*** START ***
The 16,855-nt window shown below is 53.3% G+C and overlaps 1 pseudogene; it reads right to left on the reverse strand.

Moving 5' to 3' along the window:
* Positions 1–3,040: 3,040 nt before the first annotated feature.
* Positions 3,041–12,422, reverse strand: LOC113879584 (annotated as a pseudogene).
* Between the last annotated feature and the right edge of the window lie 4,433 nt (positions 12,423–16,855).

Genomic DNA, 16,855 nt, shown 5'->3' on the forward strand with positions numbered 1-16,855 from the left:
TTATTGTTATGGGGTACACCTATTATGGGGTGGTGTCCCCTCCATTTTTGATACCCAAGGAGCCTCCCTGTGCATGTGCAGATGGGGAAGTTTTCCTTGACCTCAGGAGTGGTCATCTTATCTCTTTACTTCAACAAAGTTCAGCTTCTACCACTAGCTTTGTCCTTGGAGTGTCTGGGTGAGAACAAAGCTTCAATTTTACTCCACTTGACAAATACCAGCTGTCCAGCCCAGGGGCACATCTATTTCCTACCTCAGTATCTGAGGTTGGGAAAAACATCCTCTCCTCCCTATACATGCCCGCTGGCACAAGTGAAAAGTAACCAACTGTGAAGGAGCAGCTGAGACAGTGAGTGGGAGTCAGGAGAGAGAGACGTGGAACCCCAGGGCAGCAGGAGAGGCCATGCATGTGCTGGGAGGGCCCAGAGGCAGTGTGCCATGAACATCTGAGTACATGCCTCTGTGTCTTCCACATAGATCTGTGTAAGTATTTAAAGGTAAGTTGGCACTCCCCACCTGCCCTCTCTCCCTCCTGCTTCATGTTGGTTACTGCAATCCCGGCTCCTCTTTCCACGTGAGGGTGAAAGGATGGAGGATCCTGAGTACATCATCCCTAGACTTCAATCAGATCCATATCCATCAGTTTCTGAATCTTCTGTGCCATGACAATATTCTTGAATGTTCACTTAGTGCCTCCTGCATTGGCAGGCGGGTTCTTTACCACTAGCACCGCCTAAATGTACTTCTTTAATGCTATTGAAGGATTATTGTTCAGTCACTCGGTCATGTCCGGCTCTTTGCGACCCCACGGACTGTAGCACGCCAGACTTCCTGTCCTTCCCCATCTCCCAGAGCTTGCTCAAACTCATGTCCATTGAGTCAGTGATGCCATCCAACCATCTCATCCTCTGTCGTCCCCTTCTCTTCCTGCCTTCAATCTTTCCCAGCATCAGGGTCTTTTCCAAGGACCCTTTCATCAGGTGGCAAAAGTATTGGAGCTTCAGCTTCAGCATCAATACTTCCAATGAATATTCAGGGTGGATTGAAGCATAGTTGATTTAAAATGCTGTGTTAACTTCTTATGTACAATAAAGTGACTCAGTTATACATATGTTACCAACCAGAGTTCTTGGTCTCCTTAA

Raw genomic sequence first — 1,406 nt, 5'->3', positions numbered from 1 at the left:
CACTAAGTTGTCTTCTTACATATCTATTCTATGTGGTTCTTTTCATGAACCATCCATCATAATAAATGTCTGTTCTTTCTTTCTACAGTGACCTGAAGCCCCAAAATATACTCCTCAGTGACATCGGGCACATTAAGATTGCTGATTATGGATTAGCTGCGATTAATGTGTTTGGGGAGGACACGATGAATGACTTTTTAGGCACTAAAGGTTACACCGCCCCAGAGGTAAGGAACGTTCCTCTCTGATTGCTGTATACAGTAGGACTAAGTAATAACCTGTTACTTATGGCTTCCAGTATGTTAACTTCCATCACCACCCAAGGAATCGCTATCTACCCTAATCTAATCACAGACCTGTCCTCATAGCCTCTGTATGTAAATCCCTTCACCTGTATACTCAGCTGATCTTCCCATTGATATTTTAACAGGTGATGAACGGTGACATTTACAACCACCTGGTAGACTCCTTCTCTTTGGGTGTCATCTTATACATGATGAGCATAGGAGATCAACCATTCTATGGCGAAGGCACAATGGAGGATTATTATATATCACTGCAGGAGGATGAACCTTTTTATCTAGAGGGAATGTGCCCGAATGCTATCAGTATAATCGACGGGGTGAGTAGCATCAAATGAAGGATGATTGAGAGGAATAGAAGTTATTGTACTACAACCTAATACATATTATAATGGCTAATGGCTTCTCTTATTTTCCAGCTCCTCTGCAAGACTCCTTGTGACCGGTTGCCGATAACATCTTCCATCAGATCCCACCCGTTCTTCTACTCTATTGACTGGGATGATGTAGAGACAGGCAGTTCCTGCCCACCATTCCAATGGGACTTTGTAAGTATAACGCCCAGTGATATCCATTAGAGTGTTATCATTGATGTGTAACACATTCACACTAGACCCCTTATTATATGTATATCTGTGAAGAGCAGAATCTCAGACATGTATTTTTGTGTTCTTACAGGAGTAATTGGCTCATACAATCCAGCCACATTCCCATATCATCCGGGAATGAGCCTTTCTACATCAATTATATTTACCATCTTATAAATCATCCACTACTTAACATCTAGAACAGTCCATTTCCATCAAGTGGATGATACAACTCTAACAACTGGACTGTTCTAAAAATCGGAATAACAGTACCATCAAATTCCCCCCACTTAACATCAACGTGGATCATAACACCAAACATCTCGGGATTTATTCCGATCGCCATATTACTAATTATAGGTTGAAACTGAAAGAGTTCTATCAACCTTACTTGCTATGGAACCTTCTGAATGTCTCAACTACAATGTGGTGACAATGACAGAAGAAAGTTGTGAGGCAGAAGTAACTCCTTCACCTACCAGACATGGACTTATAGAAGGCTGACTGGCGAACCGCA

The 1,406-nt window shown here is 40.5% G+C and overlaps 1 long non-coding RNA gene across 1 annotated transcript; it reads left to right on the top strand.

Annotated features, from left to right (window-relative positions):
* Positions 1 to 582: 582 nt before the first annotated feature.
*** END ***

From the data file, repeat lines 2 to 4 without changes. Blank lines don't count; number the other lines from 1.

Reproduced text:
Moving 5' to 3' along the window:
* Positions 1–3,040: 3,040 nt before the first annotated feature.
* Positions 3,041–12,422, reverse strand: LOC113879584 (annotated as a pseudogene).